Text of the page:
And where do you think she'll find reliable information if universities and industries are allowed to just lie and exaggerate employment prospects without consequence?


Hi IT, it's reported on BBC - and elsewhere at a guess.

Anglia Ruskin University. Degree in International Business Studies.

Student is described - on BBC - as international student, possibly that's how she described herself.

Out of interest, why do you state "universities AND INDUSTRIES are allowed to just lie and exaggerate employment prospects...." What do "industries" have to do with this?

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!aiboforceN
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Re: University Compo Claim

Postby !aiboforceN » Sun Jun 02, 2019 9:20 pm

Interestingly the court actually ruled against her and ordered her to pay towards the university's legal costs.
It was the university's own insurers' legal team that offered the out of court settlement of £15K plus nearly £46K towards legal costs.
The student has also suggested that she was offered more - which she rejected due to it being conditional upon signing a non-disclosure agreement.
Quite why the university's insurers' legal team would do that one can only speculate.

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elwaclaret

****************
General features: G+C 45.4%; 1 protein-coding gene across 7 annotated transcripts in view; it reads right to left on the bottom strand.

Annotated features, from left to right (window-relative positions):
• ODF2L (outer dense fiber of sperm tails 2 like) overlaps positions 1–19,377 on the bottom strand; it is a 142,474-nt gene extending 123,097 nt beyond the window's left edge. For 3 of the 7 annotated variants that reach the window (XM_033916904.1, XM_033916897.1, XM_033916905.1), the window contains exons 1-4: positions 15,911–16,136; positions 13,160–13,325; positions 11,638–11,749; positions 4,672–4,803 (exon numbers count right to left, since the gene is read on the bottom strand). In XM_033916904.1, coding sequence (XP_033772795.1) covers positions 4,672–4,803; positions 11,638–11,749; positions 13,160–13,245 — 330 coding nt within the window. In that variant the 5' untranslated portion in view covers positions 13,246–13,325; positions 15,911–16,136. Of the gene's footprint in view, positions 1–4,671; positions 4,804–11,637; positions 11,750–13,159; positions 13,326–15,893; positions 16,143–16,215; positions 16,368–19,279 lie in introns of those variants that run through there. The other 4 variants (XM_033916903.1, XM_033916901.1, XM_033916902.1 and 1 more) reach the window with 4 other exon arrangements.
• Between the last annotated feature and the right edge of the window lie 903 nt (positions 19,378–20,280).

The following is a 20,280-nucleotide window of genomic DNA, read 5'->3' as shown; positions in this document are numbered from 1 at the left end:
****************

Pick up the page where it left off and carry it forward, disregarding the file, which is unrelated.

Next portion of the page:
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Re: University Compo Claim

Postby elwaclaret » Sun Jun 02, 2019 9:30 pm

!aiboforceN wrote:Interestingly the court actually ruled against her and ordered her to pay towards the university's legal costs.
It was the university's own insurers' legal team that offered the out of court settlement of £15K plus nearly £46K towards legal costs.
The student has also suggested that she was offered more - which she rejected due to it being conditional upon signing a non-disclosure agreement.
Quite why the university's insurers' legal team would do that one can only speculate.


Same as insurers will agree knock for knock on car smashes when they are clearly not. Fighting and losing is massively expensive, no matter the justice of it, mitigation is at the forefront of there thinking.
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thatdberight
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Re: University Compo Claim

Postby thatdberight » Sun Jun 02, 2019 9:32 pm

Paul Waine wrote:Student is described - on BBC - as international student, possibly that's how she described herself.


What are you querying? Do you think she lied about being an international student?

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Funkydrummer
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Re: University Compo Claim

Postby Funkydrummer » Sun Jun 02, 2019 9:55 pm


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Paul Waine
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Re: University Compo Claim

Postby Paul Waine » Sun Jun 02, 2019 10:39 pm

thatdberight wrote:What are you querying? Do you think she lied about being an international student?